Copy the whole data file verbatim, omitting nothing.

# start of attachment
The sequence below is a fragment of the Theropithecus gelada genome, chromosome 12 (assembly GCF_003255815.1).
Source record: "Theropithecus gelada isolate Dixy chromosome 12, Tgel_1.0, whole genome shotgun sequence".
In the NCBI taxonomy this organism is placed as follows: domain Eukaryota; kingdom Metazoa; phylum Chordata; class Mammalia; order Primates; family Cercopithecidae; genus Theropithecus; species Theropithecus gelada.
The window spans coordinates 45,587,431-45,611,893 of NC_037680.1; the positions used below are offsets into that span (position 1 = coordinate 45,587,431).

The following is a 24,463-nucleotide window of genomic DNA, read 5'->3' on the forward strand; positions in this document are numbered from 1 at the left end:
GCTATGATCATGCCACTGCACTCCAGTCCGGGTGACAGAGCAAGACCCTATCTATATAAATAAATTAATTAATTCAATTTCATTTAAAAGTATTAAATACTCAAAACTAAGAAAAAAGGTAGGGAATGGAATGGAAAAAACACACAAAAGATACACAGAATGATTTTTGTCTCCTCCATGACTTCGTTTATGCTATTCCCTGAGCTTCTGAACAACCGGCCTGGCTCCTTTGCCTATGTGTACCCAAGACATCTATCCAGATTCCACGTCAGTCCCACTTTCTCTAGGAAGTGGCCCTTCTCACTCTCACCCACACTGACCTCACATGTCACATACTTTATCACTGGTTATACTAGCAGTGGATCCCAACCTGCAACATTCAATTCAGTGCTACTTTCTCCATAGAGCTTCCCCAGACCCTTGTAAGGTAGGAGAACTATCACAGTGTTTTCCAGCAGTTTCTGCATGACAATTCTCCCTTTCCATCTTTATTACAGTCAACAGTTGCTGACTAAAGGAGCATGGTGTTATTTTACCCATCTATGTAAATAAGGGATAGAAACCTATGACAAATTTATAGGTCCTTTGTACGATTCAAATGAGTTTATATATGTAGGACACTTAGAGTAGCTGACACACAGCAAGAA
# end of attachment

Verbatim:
The sequence below is a fragment of the Theropithecus gelada genome, chromosome 12 (assembly GCF_003255815.1).
Source record: "Theropithecus gelada isolate Dixy chromosome 12, Tgel_1.0, whole genome shotgun sequence".
In the NCBI taxonomy this organism is placed as follows: domain Eukaryota; kingdom Metazoa; phylum Chordata; class Mammalia; order Primates; family Cercopithecidae; genus Theropithecus; species Theropithecus gelada.
The window spans coordinates 45,587,431-45,611,893 of NC_037680.1; the positions used below are offsets into that span (position 1 = coordinate 45,587,431).

The following is a 24,463-nucleotide window of genomic DNA, read 5'->3' on the forward strand; positions in this document are numbered from 1 at the left end:
GCTATGATCATGCCACTGCACTCCAGTCCGGGTGACAGAGCAAGACCCTATCTATATAAATAAATTAATTAATTCAATTTCATTTAAAAGTATTAAATACTCAAAACTAAGAAAAAAGGTAGGGAATGGAATGGAAAAAACACACAAAAGATACACAGAATGATTTTTGTCTCCTCCATGACTTCGTTTATGCTATTCCCTGAGCTTCTGAACAACCGGCCTGGCTCCTTTGCCTATGTGTACCCAAGACATCTATCCAGATTCCACGTCAGTCCCACTTTCTCTAGGAAGTGGCCCTTCTCACTCTCACCCACACTGACCTCACATGTCACATACTTTATCACTGGTTATACTAGCAGTGGATCCCAACCTGCAACATTCAATTCAGTGCTACTTTCTCCATAGAGCTTCCCCAGACCCTTGTAAGGTAGGAGAACTATCACAGTGTTTTCCAGCAGTTTCTGCATGACAATTCTCCCTTTCCATCTTTATTACAGTCAACAGTTGCTGACTAAAGGAGCATGGTGTTATTTTACCCATCTATGTAAATAAGGGATAGAAACCTATGACAAATTTATAGGTCCTTTGTACGATTCAAATGAGTTTATATATGTAGGACACTTAGAGTAGCTGACACACAGCAAGAA